In order to render it possible for an anti-tank weapon having a shoulder support for the support of the weapon launch tube to easily absorb the recoil at the firing of the illuminating projectiles, in a preferred embodiment of the invention the firing arrangement is located above the shoulder support.

Pursuant to another aspect of the invention, it is also proposed to incorporate the illuminating projectile firing tubes in current anti-tank weapons through a simple modification. In addition thereto, the storage and the transportation of the illuminating projectile firing arrangement which is attached only in case of need, is without problem.


An exemplary embodiment of the invention is now described in detail hereinbelow, taken in conjunction with the accompanying drawings; in which:

FIG. 1 illustrates an anti-tank weapon with an illuminating flare firing arrangement; and

FIG. 2 illustrates the effect of the firing arrangement of FIG. 1.


The portable anti-tank weapon includes a projectile or missile launch barrel or tube 1 having a shoulder support 2 fastened thereto. A firing arrangement 3 is mounted on the launch tube 1 opposite the shoulder support 2. Located ahead of the shoulder support 2 is a trigger member 4 and a grip 5.

The firing arrangement 3 includes a housing portion 6 which is connected with the launch tube 1, from which there project two firing tubes 7 and 8. Located on the housing portion 6 is a trigger arm 9 by means of which there can be triggered the firing means arranged in the housing 6. Furthermore, the housing portion 6 supports projections 12 which latch into corresponding bores 13 on the launch tube 1.

The firing tubes 7 and 8 are so directed as to be positioned at two different angles of elevation 10 and 11 relative to the launch tube 1. The angle of elevation 10 is measured so that an illuminating flare fired from the firing tube 7 will illuminate the intended target area 15 after its ignition. The angle of elevation 11 is measured so that an illuminating flare which is concurrently fired from the firing tube 8 will, after its ignition, illuminate an area 16 lying ahead of and contiguous to the target area 15.

The manner of operation of the described weapon is generally as follows:

Prior to the firing of the illuminating flares, the combatant will target the weapon. Thereafter, by means of the trigger arm 9, there will be concurrently fired the illuminating flares.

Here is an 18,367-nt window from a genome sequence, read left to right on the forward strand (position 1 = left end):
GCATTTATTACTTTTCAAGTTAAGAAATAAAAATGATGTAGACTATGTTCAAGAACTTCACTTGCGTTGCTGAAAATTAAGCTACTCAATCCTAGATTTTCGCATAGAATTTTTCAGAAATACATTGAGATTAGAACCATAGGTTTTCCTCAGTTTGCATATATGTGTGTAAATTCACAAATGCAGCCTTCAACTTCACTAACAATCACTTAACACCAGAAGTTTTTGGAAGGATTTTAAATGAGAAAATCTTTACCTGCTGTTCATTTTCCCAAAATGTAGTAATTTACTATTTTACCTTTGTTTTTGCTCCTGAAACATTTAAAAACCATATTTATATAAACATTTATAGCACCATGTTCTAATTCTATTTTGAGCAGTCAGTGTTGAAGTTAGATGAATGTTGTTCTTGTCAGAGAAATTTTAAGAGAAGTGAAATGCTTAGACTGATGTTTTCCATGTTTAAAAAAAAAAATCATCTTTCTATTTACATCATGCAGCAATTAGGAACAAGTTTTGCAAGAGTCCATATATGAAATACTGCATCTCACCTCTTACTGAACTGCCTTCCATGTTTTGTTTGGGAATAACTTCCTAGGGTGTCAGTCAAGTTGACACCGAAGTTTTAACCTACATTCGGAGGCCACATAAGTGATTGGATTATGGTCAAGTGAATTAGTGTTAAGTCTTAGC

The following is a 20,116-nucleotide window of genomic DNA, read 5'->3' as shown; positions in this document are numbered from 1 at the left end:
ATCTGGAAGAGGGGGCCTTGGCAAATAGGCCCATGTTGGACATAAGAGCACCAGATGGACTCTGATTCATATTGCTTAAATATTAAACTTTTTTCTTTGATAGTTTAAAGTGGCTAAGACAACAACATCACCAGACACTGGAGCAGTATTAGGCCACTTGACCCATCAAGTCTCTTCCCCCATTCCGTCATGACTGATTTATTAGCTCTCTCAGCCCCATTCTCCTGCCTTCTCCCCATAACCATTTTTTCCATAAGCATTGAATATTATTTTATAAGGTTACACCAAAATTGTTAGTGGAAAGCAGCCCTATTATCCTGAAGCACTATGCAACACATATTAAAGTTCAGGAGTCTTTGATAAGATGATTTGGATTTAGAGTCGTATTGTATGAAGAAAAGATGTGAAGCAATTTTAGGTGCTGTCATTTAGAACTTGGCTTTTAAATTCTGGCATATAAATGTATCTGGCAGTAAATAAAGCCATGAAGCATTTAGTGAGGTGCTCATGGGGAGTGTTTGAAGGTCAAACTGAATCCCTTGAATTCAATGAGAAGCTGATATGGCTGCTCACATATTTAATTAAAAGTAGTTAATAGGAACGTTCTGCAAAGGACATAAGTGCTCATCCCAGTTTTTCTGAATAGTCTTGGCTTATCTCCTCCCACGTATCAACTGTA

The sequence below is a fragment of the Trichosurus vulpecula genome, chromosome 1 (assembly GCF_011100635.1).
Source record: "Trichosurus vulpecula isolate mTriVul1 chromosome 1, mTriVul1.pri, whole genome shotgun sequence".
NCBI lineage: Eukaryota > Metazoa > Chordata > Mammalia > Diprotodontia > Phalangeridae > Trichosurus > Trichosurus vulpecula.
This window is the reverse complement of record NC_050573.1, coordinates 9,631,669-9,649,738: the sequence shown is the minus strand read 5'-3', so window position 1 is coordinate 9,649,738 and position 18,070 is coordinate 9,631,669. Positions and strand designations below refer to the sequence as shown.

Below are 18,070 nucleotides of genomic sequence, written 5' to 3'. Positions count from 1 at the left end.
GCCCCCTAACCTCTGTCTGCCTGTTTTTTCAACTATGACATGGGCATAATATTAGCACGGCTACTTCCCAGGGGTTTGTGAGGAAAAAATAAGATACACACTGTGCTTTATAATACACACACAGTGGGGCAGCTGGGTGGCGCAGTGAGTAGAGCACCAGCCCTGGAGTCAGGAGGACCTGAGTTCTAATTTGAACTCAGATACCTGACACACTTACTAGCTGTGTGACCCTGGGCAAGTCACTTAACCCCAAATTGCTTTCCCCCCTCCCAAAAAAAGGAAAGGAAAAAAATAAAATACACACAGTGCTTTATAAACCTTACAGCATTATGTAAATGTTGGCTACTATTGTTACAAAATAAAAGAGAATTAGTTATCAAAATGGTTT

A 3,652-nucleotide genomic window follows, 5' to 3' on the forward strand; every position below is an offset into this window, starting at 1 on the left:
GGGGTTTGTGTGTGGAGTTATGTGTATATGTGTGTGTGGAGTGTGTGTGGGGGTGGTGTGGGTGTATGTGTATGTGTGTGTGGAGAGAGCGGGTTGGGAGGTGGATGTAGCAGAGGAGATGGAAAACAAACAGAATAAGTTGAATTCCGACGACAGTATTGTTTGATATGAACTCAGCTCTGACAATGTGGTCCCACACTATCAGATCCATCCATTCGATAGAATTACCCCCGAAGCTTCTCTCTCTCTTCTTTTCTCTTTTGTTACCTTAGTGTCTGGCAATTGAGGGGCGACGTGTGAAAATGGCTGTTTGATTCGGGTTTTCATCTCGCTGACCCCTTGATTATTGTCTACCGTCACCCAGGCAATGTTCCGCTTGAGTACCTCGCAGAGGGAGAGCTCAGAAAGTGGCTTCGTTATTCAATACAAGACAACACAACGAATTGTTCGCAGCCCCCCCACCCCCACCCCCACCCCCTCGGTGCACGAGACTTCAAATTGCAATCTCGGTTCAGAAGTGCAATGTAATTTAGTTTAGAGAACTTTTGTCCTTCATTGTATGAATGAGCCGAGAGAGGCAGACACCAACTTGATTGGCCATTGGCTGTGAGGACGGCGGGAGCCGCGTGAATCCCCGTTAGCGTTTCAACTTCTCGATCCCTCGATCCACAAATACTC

The trajectories 10' and 11' are produced for one sort of illuminating projectiles through the mutually different inclinations or slopes of the firing tubes 7, 8. The illuminating projectiles, which are not described in constructive detail, ignite at about the same time at the same elevation 17. The light sources are designated by reference numerals 11" and 10". The duration of the illuminating effect consists of 10 to 50 seconds. Hereby, in the middle of the indicated areas 15, 16 there are illuminated minimum radii of about 50 meters. In addition thereto, there is present in the areas 18, 19 at a radius of 75 meters a light intensity of still about 5 lux. The obtained light corridor has a length of about 150 meters. This renders sufficient time and light available to the combatant so as to be able to optimally view a target and to fire an anti-tank projectile.

Patent Citations
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US5854440 *Jun 20, 1996Dec 29, 1998The United States Of America As Represented By The Secretary Of The NavyShoulder-launched multi-purpose assault weapon
US6805111 *May 25, 2001Oct 19, 2004Tippmann Pneumatics, LlcGun
US7040310Jun 3, 2003May 9, 2006National Paintball Supply, Inc.Paintball projectile drop compensator
US7275531Mar 20, 2006Oct 2, 2007Kee Action Sports I LlcPaintball projectile drop compensator
US7451756Oct 18, 2004Nov 18, 2008Tippmann Sports LlcPaintball spin application method
US7603998Jun 30, 2006Oct 20, 2009Kee Action Sports I LlcBarrel attachment for gas gun
US7699048Jun 9, 2008Apr 20, 2010Kee Action Sports I LlcPaintball projectile drop compensator
US20040123856 *Jun 3, 2003Jul 1, 2004Finstad Mark T.Paintball projectile drop compensator
US20050091900 *Oct 18, 2004May 5, 2005Tippmann Dennis J.Jr.Gun
US20060191524 *Mar 20, 2006Aug 31, 2006National Paintball Supply, Inc.Paintball projectile drop compensator
US20060221805 *Jun 15, 2006Oct 5, 2006Victor Company Of Japan, LimitedRecording medium having a substrate containing microscopic pattern of parallel groove and land sections and recording/reproducing equipment therefor
US20070017498 *Jun 30, 2006Jan 25, 2007National Paintball SupplyBarrel attachment for gas gun
US20070069064 *May 19, 2006Mar 29, 2007National Paintball Supply, Inc.Barrel attachment for a gas gun
US20090095274 *Jun 9, 2008Apr 16, 2009Kee Action Sports I LlcPaintball projectile drop compensator
U.S. Classification89/1.816, 42/105
International ClassificationF41F3/045, F41A23/00
Cooperative ClassificationF41F3/0455, F41A23/00
European ClassificationF41A23/00, F41F3/045B
Legal Events
Jun 3, 1992ASAssignment
Owner name: BAILEY, TED E. JR.
Effective date: 19890403